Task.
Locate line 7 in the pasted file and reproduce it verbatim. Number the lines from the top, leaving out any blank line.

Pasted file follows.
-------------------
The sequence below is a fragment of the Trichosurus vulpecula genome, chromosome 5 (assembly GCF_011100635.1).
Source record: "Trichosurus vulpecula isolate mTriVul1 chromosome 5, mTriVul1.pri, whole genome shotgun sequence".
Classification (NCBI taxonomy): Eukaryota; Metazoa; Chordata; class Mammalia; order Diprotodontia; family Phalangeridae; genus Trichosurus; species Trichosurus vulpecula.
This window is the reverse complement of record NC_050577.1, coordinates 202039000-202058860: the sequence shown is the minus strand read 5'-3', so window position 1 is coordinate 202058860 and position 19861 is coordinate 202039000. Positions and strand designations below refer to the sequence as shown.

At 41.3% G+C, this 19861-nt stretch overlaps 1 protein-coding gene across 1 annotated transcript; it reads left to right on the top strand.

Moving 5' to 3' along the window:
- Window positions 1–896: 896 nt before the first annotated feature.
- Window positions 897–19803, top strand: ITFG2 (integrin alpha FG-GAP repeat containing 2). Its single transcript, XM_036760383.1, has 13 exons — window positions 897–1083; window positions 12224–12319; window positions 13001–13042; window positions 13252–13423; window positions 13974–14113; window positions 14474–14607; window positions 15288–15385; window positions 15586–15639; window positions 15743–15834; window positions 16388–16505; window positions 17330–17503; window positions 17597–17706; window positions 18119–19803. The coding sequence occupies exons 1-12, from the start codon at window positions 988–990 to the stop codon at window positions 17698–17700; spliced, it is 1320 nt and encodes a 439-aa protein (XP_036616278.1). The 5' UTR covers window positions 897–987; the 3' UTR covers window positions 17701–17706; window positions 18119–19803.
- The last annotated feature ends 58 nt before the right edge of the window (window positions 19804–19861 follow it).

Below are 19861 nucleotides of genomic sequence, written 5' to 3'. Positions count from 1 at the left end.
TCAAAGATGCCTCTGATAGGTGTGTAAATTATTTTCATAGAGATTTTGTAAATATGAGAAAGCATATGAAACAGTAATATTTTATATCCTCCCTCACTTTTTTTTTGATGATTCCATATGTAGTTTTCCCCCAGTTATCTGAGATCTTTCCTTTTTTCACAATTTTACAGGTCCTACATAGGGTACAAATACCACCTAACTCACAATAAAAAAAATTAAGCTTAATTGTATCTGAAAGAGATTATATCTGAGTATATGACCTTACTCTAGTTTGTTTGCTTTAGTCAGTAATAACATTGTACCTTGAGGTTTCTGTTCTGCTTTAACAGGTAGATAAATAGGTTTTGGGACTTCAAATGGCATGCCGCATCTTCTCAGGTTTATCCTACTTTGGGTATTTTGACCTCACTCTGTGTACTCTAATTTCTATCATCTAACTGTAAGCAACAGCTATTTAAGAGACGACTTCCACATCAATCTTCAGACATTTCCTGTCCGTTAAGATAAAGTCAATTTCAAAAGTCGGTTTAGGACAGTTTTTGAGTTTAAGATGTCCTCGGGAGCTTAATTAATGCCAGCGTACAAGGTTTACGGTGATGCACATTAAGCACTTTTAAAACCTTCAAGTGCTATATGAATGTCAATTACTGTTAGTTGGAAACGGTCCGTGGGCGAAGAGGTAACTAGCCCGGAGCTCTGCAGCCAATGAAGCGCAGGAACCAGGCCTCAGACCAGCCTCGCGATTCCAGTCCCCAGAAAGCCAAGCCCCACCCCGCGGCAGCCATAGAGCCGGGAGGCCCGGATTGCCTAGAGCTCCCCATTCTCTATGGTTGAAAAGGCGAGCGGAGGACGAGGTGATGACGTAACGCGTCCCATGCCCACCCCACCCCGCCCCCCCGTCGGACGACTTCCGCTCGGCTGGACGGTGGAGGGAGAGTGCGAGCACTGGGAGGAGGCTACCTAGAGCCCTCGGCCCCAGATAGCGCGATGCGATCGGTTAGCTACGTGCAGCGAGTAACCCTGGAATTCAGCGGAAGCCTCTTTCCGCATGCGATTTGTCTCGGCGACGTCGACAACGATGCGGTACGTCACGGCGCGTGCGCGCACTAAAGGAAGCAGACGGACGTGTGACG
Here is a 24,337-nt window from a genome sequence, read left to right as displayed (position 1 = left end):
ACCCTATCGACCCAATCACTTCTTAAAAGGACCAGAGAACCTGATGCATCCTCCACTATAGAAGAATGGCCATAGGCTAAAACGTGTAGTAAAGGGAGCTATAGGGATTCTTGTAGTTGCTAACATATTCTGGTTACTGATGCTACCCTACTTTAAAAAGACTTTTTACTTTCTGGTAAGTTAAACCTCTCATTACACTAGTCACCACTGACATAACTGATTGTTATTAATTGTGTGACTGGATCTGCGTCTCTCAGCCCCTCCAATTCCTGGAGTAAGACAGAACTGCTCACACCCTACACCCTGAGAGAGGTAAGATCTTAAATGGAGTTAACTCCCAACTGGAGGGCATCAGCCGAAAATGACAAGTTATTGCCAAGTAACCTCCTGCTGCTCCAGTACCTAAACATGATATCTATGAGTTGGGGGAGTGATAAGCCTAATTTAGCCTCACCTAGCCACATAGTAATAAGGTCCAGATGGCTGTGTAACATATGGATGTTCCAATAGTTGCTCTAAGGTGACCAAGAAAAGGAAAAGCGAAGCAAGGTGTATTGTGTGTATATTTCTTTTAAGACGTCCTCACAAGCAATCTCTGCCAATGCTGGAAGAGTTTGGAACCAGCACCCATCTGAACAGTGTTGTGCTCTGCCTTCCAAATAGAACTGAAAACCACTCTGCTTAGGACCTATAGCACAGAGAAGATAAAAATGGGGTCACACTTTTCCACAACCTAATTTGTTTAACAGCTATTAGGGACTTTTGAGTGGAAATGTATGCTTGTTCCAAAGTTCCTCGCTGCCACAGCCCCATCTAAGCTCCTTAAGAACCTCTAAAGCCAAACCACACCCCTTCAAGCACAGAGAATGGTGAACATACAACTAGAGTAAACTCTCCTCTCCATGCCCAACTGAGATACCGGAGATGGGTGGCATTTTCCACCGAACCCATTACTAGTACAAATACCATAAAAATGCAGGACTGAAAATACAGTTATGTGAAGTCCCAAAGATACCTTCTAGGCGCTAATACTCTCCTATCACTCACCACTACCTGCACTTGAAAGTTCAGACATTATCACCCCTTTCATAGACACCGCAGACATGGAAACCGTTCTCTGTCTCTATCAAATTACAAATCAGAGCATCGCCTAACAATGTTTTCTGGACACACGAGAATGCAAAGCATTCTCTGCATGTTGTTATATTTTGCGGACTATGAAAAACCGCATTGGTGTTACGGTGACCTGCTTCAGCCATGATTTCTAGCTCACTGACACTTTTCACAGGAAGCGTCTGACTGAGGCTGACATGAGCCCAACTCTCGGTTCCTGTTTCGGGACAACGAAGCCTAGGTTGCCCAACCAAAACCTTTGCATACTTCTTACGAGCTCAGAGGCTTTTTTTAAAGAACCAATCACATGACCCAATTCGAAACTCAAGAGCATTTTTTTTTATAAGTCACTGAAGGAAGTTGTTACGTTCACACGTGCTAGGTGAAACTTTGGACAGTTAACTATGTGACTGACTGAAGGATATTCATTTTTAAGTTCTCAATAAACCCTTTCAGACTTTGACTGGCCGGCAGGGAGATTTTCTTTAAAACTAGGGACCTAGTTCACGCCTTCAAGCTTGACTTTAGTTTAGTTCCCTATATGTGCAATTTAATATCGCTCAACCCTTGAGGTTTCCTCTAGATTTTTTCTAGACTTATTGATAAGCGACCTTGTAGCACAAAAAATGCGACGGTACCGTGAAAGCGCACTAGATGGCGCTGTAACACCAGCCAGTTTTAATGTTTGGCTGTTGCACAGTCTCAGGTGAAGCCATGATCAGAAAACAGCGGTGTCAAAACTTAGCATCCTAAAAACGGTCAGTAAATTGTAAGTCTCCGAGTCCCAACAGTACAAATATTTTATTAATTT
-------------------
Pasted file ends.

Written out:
- Window positions 1–896: 896 nt before the first annotated feature.